Dance Advice

Examination Tips 3 by Jacqui Johnson, Triple Examiner

Exam Etiquette
In previous issues we have discussed the Preparation and Presentation, two very important aspects to thoroughly cover prior to the examination. Now that the important day has arrived, try to focus on the other aspect, namely the Performance

View the examination as a performance. 
Go in to the examination studio with a positive attitude and with a desire to please. Remember the examiner is not out to fail you!

Top of the Line
On entering the examination room always greet the examiner and remember he or she has a name “Good morning/afternoon Mr/Mrs…” .
Maintain a courteous manner throughout. 
Listen carefully to the examiner’s instructions.  If you are uncertain, respectfully request the examiner to either repeat or clarify the instruction.

Line of Reason

Obviously your aim is to demonstrate your technical work to the best of your ability. However, if you make a small mistake or your execution of a movement such as a pirouette or arabesque  is less than ideal, don’t let it affect the remainder of your performance. Remember it represents only a small part of the examination as a whole.

Line of Direction
Always display a willingness to perform what is asked of you and convey an enthusiasm for the work you are demonstrating. Display a positive and sincere approach throughout.

At the conclusion of the examination, remember to thank the examiner and the accompanist before leaving the examination studio.  On returning to your studio a thank you to your teacher would also be appreciated.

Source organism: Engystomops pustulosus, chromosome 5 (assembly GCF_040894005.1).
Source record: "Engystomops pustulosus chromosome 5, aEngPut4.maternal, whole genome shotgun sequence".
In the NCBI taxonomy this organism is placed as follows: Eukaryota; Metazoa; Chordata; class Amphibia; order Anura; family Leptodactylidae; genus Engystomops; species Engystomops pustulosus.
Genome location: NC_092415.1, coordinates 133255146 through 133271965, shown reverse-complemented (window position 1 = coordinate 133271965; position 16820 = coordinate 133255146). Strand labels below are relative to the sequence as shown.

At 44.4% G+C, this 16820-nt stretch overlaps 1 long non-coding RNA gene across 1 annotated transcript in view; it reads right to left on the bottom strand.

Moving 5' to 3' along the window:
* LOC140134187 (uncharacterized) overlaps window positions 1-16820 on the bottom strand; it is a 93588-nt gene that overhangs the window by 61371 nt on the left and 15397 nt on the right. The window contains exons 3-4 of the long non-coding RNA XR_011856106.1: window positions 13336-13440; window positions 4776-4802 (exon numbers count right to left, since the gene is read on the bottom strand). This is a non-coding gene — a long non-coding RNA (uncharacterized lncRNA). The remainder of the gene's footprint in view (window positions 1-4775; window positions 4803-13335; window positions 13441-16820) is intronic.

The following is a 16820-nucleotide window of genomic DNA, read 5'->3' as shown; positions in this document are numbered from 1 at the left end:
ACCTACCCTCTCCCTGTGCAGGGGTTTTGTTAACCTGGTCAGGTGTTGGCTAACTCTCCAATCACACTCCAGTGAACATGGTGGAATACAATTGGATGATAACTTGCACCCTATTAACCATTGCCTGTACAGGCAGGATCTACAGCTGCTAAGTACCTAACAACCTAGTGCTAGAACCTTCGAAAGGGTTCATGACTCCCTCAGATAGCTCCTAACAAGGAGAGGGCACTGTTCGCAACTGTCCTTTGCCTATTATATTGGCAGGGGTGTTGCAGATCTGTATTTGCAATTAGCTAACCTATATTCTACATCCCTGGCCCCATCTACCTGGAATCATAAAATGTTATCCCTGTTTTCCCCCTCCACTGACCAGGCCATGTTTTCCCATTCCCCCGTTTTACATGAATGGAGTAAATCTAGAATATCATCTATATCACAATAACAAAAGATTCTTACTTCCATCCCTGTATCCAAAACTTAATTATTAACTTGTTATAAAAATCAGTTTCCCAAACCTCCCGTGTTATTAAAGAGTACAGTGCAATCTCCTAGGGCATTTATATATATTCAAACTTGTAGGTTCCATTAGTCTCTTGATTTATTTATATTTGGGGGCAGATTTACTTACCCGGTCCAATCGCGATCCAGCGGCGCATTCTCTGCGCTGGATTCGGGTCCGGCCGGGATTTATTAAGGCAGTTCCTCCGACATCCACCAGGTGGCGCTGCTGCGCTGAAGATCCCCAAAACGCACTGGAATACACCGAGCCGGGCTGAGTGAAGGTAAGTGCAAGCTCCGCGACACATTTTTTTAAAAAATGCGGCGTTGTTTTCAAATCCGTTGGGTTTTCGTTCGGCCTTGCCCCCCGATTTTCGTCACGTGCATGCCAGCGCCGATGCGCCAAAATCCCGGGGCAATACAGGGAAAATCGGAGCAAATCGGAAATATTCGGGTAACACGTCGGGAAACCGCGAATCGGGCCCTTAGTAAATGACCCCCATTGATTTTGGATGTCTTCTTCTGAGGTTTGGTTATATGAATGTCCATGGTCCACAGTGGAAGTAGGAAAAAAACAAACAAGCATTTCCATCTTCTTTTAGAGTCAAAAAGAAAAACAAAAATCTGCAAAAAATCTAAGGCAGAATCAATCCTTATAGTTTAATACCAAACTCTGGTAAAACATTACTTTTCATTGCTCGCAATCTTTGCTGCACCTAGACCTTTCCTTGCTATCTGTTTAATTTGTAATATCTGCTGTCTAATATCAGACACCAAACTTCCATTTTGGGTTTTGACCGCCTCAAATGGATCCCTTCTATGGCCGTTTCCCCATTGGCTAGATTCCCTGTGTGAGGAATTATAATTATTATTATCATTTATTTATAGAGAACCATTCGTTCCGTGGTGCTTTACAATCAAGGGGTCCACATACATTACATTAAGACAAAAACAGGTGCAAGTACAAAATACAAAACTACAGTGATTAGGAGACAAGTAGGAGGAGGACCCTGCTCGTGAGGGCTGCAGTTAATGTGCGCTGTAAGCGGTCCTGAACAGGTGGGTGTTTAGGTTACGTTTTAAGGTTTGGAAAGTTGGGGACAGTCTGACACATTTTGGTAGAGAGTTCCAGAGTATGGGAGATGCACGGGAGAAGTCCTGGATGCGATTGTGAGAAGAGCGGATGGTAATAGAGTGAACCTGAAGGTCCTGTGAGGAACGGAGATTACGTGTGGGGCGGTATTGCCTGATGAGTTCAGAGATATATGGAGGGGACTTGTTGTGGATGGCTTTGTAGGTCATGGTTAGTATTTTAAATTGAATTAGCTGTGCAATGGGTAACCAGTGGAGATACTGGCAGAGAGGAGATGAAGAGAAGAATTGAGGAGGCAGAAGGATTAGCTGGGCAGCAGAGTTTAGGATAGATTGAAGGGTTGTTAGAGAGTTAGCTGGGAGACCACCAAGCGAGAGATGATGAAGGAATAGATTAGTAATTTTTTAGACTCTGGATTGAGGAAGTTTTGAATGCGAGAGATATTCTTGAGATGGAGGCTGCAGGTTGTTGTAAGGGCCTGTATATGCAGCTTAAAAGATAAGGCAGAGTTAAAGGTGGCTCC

Keep in Line
Additional important etiquette points to remember:
In the dressing room there may be students from a number of different dance schools. Discretion is important. Refrain from discussing the examiners questions or any ‘free work’ given as this could unsettle candidates yet to do an examination. Also it is considered ‘bad form’ to gossip about other schools, teachers or students. Keep your thoughts to yourself until you are safely back in the dressing room of your own dance school.

Next in Line
In the next issue, I will be giving tips on producing your work by studying your theory and practising your technical Exam Syllabus work in a methodical and consistent manner.

Jacqui Johnson
F.C.B.A. C.I.C.B., Cert. IV., F.I.S.T.D.
A Senior Examiner of the Cecchetti Ballet method for over thirty years, and a Senior Triple International  Examiner and lecturer of classical ballet, modern jazz, and tap dance for twenty years.  Jacqui was recently invited to attend the Cecchetti Ballet Australia Inaugural Conference and Examiners’ Meetings in Melbourne.
Jacqui is also a Registered Teacher with the Education Department in South Australia and has written dance courses for implementation in educational schools.
www.tenisondancecollege.com

A former ballet company principal, television and musical theatre dancer and choreographer, Jacqui performed extensively in Great Britain and Australia prior to returning to her hometown Adelaide to dance and choreograph for television. Together with her husband Kenneth Norman, Jacqui established and  co-directed a ballet company “Ballet for All” which presented programmes designed specifically for children during the biennial Adelaide Festival of Arts. The company also subsequently toured the programmes to country centres throughout  South Australia.
For many years she has travelled constantly throughout Australia, Great Britain, Hong Kong, Singapore, Malaysia, and New Zealand examining teachers and students of all ages as well as conducting lectures and courses. During the past twenty years she has made numerous visits to Taiwan to teach and examine, having introduced teachers to examination syllabi in classical ballet and modern jazz dance.

Jacqui is Co-Principal of the Tenison College of Dance, a comprehensive dance school which she founded with her husband, Kenneth Norman in 1966 in Adelaide, South Australia. The College has for many years entered students for grade, major and status examinations in Classical Ballet, Modern & Jazz Dance, Tap Dance and National Character Dance.

Photo © Sean Nel | Dreamstime.com

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